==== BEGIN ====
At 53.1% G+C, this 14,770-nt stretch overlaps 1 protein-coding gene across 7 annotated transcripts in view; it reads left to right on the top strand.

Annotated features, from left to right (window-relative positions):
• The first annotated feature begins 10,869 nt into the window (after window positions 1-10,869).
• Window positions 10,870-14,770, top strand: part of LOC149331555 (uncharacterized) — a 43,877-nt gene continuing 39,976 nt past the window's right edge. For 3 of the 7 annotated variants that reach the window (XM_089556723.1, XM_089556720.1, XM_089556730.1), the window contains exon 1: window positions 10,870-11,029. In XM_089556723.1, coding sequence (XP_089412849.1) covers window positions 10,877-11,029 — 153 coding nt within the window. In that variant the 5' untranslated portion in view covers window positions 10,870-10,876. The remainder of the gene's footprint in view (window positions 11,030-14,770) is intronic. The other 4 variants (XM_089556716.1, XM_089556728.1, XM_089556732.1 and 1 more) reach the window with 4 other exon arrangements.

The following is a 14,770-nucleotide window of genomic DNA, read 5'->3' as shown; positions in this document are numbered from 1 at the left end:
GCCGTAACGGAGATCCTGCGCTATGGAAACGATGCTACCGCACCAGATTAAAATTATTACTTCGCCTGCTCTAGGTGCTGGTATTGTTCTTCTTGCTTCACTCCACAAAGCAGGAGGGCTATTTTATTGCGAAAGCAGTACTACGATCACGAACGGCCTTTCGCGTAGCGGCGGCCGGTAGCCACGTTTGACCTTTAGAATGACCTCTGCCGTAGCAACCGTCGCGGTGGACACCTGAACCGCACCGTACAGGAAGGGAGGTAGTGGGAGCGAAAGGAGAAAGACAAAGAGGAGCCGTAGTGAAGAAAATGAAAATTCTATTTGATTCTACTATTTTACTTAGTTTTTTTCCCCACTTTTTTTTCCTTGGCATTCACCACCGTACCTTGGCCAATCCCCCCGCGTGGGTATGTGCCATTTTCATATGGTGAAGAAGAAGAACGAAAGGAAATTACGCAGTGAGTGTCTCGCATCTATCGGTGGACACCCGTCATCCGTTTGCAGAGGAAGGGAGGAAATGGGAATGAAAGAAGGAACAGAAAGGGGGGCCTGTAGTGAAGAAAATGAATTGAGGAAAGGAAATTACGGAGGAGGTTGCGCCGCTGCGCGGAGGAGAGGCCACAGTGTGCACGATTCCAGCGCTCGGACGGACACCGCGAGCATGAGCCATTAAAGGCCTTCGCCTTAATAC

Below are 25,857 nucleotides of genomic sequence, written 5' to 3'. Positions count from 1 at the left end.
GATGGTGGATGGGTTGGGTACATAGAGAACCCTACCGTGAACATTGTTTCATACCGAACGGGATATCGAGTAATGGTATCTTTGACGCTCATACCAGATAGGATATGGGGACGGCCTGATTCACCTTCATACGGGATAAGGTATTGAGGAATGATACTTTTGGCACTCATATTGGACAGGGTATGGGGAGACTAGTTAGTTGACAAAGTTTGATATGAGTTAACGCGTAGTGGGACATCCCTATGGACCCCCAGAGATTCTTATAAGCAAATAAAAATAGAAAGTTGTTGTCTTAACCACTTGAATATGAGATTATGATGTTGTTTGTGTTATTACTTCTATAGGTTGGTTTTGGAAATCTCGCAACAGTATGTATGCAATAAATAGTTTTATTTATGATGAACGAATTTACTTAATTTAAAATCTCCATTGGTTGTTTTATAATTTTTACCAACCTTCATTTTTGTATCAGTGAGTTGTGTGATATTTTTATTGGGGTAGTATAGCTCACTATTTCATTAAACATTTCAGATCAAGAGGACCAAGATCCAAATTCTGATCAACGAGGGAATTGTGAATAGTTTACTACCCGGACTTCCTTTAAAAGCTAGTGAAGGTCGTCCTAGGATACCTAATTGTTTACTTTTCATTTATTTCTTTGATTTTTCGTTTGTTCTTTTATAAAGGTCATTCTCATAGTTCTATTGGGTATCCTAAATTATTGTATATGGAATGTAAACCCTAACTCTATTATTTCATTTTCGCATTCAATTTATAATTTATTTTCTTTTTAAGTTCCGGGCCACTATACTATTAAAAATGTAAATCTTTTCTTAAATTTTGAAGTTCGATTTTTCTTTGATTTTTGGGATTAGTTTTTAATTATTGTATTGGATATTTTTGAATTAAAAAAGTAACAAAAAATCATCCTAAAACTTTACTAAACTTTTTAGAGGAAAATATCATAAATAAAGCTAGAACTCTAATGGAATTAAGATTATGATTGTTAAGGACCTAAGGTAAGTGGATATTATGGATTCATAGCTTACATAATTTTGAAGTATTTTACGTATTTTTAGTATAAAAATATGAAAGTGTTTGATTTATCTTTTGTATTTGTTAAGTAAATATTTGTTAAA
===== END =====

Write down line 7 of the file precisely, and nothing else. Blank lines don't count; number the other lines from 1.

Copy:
Below are 25,857 nucleotides of genomic sequence, written 5' to 3'. Positions count from 1 at the left end.